I have been an entrepreneur and self employed person my entire life. Was buying precious metals in my teens, purchasing homes in my twenties and by the third decade was doing on-line trading, acquiring land etc. To present times... i own/operate an Incorporated Company for the past 20+ years and I will pass on my experiences to you so you can achieve financial independence for you and your family. Terry Keys
What is an investor to do to combat all these hidden/high fees that effect your bottom line? Well maybe look into Index Mutual Funds....its an investment vehicle to match/track the components of a market index ( such as Standard & Poor 500 Index) So you get the wider range of exposure ( in this case 500 companies) low operating costs and smaller turnover ( certain criteria to enter this funds). The drawback with this strategy is you cannot control the amount of one company that you buy into as your purchasing the whole fund, so if ABC Company is a dominant player within the fund you are exposed to its swings in the market place. So to finish up with my opinion on this subject, i look for Equity Mutual Funds that have at least 1 Billion in total assets and pays out a dividend that i roll back into the fund ( as stated in the last blog to reduce your "real cost") Again there are thousands of mutual funds out there, but i believe that only 10% are worth having and remember what i have stated in this past 2 blogs, look for a good fund manager that has a proving track record......this is paramount!
A savvy way to invest/reduce risk of market swings, plus pay yourself back!!...... i thought that would get your ears up (lol) The joint power of constant Dollar Cost Averaging and Reinvesting Dividends will result in your "real cost" ( what you paid in) to be lower, that in time with any uptick in equities creates a nice profit. To explain; Dollar Cost Averaging is buying a set amount of investment each month and thus provides insulation against changes in market price. Say we put in $100 per month and the unit cost $10 in January and so we get 10 shares, same $100 in February and the unit price drops to $5.00, so we pick up 20 shares, March, $100 goes in and the unit price has bounced back to $7.50 per unit and we get 13.34 shares. Now looking at this from afar, you say i started out at $10 per share, fell to $5 and rebounded to $7.50, I've lost money, but wait....... that's the magic of Dollar Cost Averaging as you picked up more shares when the price was down during those months. So you ended up with 43.34 shares x $7.50 ( March Unit Price) = $325.00 and your "real cost" was $300.00 Next we buy units that pay a dividend (which is when a company earns a profit and it distributes up to 4x per year) Say Company xyz paid you a $50 dividend for its 1st Quarter in February, so you would of received 10 shares ($5 Feb unit price into $50) again this will bring down your "real cost" as you have more total units. Now if investing larger amounts per month, the entry point into the market is key, this is where a good investment company comes into play. Also ask/watch the management expense ratios (MERs) or sales commissions ( front end loads and deferred sales charges) as these fees can put a huge dent in profits. In Canada, we have some of the highest mutual fees in the world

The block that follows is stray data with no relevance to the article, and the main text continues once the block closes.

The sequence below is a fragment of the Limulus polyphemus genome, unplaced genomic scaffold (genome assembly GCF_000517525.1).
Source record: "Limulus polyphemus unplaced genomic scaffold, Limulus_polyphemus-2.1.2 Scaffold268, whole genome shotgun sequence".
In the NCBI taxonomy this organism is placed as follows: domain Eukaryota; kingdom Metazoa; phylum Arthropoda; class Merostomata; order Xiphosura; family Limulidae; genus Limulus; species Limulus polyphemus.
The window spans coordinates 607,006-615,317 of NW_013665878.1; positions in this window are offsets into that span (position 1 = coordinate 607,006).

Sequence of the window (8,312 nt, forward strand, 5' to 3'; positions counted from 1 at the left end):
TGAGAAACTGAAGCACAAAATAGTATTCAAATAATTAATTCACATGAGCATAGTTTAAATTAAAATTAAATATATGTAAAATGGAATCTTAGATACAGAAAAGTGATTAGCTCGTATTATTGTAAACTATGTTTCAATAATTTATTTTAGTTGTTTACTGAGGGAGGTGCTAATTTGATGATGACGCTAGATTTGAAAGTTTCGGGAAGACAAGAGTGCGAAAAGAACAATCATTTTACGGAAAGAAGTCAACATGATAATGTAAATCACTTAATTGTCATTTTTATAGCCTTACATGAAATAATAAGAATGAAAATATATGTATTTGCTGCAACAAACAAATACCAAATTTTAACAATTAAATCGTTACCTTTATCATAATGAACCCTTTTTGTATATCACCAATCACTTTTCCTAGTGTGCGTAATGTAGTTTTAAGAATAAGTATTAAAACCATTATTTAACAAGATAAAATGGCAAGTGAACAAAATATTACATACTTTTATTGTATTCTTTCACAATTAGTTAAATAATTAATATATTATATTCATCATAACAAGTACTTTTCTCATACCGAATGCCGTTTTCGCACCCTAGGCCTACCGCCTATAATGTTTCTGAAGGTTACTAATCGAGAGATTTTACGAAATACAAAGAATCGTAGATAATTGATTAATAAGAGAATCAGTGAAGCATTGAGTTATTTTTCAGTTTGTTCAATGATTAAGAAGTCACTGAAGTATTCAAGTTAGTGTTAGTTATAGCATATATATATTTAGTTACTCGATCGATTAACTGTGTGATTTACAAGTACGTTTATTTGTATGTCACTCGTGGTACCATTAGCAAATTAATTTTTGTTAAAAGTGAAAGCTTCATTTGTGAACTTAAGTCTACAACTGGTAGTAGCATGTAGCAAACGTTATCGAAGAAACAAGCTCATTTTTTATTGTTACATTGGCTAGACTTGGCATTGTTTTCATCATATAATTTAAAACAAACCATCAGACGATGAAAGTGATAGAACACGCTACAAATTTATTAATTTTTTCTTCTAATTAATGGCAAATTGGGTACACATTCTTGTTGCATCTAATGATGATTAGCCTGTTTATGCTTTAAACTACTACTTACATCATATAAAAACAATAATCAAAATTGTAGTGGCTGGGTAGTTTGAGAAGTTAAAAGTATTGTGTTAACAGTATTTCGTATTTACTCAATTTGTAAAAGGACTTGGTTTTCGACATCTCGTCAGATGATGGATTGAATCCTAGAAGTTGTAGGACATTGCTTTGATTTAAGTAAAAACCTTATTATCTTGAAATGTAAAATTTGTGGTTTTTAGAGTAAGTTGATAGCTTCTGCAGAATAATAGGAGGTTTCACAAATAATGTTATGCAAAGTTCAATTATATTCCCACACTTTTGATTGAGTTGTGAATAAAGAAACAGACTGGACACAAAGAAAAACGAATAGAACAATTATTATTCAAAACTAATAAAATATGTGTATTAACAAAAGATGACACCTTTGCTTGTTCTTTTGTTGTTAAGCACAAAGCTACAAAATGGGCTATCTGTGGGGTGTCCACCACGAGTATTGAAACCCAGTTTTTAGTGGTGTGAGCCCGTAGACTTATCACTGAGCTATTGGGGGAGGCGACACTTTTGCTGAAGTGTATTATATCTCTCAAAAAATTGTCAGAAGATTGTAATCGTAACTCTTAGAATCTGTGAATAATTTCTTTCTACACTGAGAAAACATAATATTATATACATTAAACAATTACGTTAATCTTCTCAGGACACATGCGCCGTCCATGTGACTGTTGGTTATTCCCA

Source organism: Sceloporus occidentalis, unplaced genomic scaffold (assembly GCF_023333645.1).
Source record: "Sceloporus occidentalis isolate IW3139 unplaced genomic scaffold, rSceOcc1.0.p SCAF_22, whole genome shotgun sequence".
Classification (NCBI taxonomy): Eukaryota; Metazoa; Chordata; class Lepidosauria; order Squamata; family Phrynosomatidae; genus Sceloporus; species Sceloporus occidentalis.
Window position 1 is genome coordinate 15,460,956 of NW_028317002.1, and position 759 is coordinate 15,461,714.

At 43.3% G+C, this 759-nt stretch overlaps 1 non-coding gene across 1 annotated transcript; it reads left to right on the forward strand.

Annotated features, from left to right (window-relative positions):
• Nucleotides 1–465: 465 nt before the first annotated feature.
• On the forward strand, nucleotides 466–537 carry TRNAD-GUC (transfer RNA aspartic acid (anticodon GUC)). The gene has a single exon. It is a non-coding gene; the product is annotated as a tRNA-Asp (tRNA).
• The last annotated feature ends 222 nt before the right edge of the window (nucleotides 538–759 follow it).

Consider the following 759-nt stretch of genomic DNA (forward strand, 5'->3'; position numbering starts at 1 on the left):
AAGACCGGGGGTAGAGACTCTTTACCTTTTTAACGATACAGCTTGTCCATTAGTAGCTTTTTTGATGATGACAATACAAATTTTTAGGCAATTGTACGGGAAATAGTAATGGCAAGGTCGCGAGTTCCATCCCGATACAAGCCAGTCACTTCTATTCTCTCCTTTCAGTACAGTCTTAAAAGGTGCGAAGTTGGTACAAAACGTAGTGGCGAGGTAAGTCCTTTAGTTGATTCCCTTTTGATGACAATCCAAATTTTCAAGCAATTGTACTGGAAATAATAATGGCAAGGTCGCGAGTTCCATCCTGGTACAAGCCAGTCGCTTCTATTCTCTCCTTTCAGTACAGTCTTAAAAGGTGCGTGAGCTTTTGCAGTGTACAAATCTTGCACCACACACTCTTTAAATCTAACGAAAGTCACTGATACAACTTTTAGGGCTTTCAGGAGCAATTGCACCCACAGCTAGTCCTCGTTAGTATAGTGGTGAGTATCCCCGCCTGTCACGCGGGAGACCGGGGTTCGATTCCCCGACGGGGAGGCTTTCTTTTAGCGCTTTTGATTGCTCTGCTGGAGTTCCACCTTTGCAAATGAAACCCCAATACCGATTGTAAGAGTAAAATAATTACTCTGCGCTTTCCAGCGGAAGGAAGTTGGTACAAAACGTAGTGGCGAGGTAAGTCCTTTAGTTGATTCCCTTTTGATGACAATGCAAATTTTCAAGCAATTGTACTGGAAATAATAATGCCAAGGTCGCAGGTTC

and most are hidden or never seen on your statements!!
Hey bloggers, simple words in that heading but really how many of you keen investors understand the "magic" of compounding? Not to worry, the K-Man has the goods!! Basically compounding is interest earned on your Principal (start up money/ plus what you continue to invest) and the interest you've already have earned.....pretty sweet deal. So for an example, you had invested $100.00 and it earned 10% at the end of the year that would be $110.00, simple math. Next year that original investment would be $121.00....the $10.00 interest on your start up of $100.00 + the $10.00 but also $1.00 on the first $10.00 of interest from the year one. So to put some glamor in these numbers lets look what it would take to be a millionaire as that word still sounds sexy when thinking of reaching your financial goals. If starting from age 20 with $150 per month you would be in that exclusive club by age 60, just $5.00 per day ( just think, a coffee lol) wow the power of compounding and time! Now waiting to start at age 30 you would need to increase your monthly to over $400.00 and at 40yrs old the monthly would be $1300.00, so without saying the earlier you start the better. Another method to calculate your earnings is called the 72 Rule...simply you divide your interest rate of return into 72 to find out approx. how long to double your investment. Example, you have an investment vehicle that pays 8% so divide 8 into 72 and your original investment doubles in 9yrs. To finish up, a wise man once told me.....you wont run out of money, but you WILL run out of time!!